2018 NHL Draft Profile: Quinn Hughes

quinn hughes

The Rangers have the 9th overall pick this year, their second straight year with a top-ten pick (trading Derek Stepan to land the 7th overall last year). This draft is a deep draft, as you really need to try to screw things up to not land a top-six or top-four talent in the first round. In the top-ten, the Rangers should, in theory, get a kid with the potential of playing on the top line or top pairing.

The difference between the top three and the top ten is NHL readiness. The top three are NHL ready, the rest need time. We looked at Oliver Wahlstrom already, who is my preference if he slips to the Rangers. If not, there are plenty of others who are worthy of a pick, like defenseman Quinn Hughes.

Hughes, a left handed defenseman who just finished a monster freshman season at Michigan, is one of the top defensemen in the draft.  Hughes is a great skater with offensive instincts, and it shows in his 5-24-29 line with Michigan this year. His vision on the ice is top notch, which allows him to distribute with ease and poise.

Hughes’ strongest asset is his passing. He is almost always tape-to-tape, threading needles when needed. He is also incredibly calm and controlled with the puck. The game just slows for him at the NCAA level. You’ll rarely see him panic with the puck when pressured, which again contributes to his stat line.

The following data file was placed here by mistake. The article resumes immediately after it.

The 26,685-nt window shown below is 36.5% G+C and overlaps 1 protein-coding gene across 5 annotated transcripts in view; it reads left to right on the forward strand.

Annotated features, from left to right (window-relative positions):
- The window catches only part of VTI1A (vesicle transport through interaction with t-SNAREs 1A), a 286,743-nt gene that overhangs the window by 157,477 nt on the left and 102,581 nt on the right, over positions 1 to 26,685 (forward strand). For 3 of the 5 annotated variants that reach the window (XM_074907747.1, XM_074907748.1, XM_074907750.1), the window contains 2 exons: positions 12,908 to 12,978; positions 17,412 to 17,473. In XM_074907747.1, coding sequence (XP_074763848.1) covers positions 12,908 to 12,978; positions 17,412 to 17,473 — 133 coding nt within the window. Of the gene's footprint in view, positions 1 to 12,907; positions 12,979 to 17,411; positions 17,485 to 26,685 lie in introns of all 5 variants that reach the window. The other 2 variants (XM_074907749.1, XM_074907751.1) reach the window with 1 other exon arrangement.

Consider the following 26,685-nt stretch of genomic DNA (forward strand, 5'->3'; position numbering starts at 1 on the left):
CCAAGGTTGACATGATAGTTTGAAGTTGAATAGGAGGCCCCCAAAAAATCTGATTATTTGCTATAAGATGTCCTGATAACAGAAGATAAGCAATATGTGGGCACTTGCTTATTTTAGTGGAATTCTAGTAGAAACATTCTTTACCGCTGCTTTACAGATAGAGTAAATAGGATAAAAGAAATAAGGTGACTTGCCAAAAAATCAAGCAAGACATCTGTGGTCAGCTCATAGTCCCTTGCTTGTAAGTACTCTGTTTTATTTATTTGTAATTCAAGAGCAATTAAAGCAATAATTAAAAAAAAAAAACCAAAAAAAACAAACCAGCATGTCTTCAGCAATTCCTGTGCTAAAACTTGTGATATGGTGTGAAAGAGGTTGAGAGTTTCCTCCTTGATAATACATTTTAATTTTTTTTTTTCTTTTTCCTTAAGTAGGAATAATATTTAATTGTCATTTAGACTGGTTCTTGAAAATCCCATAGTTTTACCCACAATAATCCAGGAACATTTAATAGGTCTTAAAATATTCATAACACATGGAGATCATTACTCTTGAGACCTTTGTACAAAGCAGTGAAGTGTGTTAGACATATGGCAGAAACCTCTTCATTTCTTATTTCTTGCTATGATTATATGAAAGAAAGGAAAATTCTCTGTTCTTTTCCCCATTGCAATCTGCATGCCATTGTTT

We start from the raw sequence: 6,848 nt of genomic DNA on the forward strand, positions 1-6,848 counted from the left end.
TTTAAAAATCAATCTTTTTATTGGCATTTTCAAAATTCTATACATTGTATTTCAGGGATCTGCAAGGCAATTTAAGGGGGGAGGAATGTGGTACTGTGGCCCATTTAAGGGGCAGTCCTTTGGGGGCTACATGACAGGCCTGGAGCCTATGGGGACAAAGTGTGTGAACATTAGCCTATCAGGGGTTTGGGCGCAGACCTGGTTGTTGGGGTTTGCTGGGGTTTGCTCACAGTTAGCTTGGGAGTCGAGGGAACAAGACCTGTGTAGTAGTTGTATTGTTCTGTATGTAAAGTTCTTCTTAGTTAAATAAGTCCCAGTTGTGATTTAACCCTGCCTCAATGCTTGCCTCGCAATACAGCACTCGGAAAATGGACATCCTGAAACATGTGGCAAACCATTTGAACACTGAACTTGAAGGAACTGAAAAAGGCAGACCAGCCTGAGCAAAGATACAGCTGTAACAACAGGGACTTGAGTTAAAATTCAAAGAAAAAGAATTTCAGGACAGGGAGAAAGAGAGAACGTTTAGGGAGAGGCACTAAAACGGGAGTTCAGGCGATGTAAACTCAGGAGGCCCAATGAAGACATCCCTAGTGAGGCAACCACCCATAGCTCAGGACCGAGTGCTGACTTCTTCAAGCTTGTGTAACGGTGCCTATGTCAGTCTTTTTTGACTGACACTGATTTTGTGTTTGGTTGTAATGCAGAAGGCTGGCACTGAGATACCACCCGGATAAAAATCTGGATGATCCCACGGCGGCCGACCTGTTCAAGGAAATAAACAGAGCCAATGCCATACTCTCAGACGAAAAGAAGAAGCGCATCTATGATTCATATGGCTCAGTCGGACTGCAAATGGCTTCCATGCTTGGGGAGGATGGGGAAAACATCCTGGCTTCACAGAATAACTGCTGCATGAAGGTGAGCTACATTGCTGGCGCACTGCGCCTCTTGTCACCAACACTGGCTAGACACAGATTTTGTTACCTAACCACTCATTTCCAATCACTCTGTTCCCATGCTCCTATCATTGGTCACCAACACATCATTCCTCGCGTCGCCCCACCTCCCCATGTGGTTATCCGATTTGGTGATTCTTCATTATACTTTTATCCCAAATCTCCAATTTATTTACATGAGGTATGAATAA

His shot isn’t at the Wahlstrom level, but that doesn’t mean it’s a bad shot either. He has a deceptive release and a surprisingly heavy shot. He doesn’t use his shot as often as you might like, but that doesn’t seem to impact his ability or production.

As for his own end, Hughes has solid positioning. When you combine his positioning with his skating and agility, he’s tough to blow by on a rush. He’s not an overly physical defenseman, and at 5’10” and 170 lbs, he does lose physical battles in front. However he makes up for that with timing on his challenges at the blue line and relative sneakiness, forcing turnovers and quickly transitioning to offense.

Hughes’ ceiling is a top pairing defenseman who can run a powerplay with the best of them. His 170 lb frame will get bigger, so as he transitions to the higher levels he shouldn’t lose battles in front as often. Hughes is a kid that can control the pace of a shift/game just by letting him manage the transition and offensive zone. The Rangers need a 1LD with Ryan McDonagh gone. Hughes could be that guy.